Scanning Probe Microscopy and Spectroscopy
The laboratory runs four scanning probe microscopes (SPM) offering variable temperature (40 K to room temperature) and low temperature (5 K) conditions in ultrahigh vacuum (UHV). While the variable temperature scanning tunneling microscope (STM) mainly allows the study of temperature-dependent structural transitions, the low-temperature STMs offer the stability required for scanning tunneling spectroscopy (STS) based electronic characterization and manipulation of nanostructures. The most recent setup combining low temperature STM and non-contact atomic force microscopy (nc-AFM) combines state-of-the-art structural and electronic characterization at low temperature with ultimate spatial stability. An additional dedicated scanning probe microscope offers STM and AFM characterization under ambient conditions and in liquids. A dynamic nanostencil lithography system combining STM and AFM characterization with transport measurements serves as a rapid prototyping platform for the fabrication and characterization of nanoscale devices. For the spatially resolved characterization of planar field emission cathodes, we have developed a scanning anode field emission microscope (SAFEM) featuring different modes of operation that allow for a thorough characterization of all kinds of field emitters.
Photoelectron Spectroscopy and Diffraction
Our scanning probe instruments are supplemented by state-of-the-art photoelectron spectroscopy (PES) systems. These analytical tools provide complementary sample characterization capabilities regarding chemical, electronic and structural properties. Our two laboratory-based PES systems are both equipped with computerized full-hemisphere goniometer manipulators for angle-scanned PES. This allows to perform s-ray photoelectron spectroscopy (XPS) and diffraction (XPD) experiments using MgKα or AlKα excitation, as well as valence band spectroscopy (UPS, ARPES) using ultraviolet He I or He II radiation. For dedicated band structure measurements our newest system is equipped with a Scienta R3000 electron analyzer providing 2D detection (angle and energy) and sample cooling to 24 K. Furthermore, it is connected to a dedicated low-temperature (5 K) STM/nc-AFM instrument. As a founding consortium member, we have privileged access to the PEARL endstation of the Swiss Light Source to perform photon-energy and angle-scanned high-resolution XPS/XPD/ARPES measurements.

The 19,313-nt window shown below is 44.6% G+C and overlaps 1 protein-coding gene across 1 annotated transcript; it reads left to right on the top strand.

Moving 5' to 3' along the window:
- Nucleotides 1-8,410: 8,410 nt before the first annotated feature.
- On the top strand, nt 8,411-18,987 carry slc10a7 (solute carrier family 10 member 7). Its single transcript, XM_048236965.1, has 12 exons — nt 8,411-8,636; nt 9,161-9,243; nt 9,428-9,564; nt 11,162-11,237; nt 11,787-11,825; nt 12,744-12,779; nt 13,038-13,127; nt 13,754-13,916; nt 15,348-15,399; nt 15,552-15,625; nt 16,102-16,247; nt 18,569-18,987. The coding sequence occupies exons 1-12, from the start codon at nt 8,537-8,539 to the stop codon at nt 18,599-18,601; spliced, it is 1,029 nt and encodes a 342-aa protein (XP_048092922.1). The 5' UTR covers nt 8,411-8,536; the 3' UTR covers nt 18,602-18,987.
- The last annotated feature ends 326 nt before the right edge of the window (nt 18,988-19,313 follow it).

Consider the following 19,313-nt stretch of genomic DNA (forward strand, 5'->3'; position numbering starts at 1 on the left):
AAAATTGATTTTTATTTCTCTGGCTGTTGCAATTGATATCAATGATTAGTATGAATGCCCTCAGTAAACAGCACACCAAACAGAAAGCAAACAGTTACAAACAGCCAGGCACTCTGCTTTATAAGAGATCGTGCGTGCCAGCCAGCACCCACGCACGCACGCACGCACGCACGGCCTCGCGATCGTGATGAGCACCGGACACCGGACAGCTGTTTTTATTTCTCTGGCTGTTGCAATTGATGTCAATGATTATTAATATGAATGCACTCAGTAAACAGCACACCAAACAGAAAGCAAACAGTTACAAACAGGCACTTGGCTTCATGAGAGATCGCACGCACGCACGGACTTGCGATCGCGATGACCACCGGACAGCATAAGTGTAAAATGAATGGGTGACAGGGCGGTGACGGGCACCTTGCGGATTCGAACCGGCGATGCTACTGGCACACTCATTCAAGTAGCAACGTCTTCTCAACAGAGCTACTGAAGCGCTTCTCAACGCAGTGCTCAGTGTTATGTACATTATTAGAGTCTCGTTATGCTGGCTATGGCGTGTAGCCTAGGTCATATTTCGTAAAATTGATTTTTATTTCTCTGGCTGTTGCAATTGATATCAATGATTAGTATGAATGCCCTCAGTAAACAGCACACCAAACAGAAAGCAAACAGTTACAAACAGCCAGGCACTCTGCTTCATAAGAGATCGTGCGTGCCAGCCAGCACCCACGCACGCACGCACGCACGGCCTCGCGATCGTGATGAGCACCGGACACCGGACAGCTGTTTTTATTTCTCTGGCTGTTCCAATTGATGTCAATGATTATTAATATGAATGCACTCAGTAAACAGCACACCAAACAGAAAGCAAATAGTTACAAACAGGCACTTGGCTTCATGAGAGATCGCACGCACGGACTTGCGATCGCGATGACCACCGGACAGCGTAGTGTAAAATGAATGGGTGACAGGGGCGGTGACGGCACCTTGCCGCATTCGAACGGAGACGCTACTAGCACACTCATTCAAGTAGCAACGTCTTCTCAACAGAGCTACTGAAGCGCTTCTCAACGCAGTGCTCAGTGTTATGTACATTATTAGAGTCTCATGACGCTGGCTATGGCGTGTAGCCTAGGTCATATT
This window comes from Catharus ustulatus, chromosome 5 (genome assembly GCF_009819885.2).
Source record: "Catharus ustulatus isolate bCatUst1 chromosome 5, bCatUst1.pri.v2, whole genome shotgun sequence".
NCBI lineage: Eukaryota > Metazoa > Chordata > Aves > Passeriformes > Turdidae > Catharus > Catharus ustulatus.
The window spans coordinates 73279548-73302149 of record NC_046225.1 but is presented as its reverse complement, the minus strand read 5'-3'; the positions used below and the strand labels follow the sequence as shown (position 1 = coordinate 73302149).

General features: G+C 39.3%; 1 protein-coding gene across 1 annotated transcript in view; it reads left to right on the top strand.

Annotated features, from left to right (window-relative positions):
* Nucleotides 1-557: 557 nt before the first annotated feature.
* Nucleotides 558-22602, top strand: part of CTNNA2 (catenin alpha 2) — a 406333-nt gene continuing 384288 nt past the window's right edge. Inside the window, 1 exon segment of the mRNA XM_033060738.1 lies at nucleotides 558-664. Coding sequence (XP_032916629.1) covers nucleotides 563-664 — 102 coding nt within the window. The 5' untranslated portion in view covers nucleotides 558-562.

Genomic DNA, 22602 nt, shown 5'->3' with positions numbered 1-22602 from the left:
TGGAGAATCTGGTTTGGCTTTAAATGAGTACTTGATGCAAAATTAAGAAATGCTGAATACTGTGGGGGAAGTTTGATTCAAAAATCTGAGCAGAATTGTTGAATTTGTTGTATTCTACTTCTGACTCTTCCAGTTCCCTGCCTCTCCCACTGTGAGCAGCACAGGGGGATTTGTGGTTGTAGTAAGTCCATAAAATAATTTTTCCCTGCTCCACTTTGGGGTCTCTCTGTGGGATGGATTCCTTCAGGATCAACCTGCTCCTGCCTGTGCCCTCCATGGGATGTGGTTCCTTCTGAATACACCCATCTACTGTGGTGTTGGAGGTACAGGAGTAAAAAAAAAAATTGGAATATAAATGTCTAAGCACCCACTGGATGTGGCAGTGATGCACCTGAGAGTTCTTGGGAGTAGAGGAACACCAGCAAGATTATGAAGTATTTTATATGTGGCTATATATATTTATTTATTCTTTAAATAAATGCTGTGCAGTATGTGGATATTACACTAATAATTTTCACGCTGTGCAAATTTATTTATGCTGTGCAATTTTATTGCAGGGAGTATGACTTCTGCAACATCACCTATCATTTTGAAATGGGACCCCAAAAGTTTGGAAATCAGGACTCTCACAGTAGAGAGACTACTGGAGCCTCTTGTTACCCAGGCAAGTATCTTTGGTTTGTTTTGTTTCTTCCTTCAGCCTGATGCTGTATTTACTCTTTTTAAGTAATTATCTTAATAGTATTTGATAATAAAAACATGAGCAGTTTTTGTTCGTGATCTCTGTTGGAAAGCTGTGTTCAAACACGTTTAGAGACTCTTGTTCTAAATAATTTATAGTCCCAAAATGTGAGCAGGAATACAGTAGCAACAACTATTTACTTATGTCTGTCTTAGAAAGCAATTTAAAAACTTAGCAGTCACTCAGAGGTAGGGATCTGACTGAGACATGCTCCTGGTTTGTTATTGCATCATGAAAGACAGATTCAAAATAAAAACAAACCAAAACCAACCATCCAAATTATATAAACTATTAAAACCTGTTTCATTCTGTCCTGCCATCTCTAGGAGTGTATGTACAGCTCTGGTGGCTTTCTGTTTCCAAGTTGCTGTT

In addition to our analytical UHV SPM and PES systems, we dispose of a variety of dedicated sample growth and preparation tools. For the efficient on-surface synthesis of nanostructures we have developed a fully automated growth chamber, the so-called “GNR reactor”. This system automatizes substrate surface preparation, molecular precursor evaporation (up to 6 different molecules) and temperature-controlled polymerization and cyclodehydrogenation. The GNR reactor can reach a throughput of 12 samples per day. For the CVD growth of carbon nanomaterials we use a commercial 2” Black Magic system from AIXTRON with Graphene and Carbon Nanotube growth kits. With the corresponding growth protocols this system can produce dense forests of single-walled CNTs or sparse vertically aligned CNTs. For the surface modification and deposition of technologically relevant thin films we use a home-built plasma chamber featuring a HV chamber coupled to a 2.45 GHz microwave generator working under electron cyclotron resonance condition. This allows to maintain very low density (10-5 mbar) plasmas, which are very well suited for the plasma-enhanced CVD of organic thin films.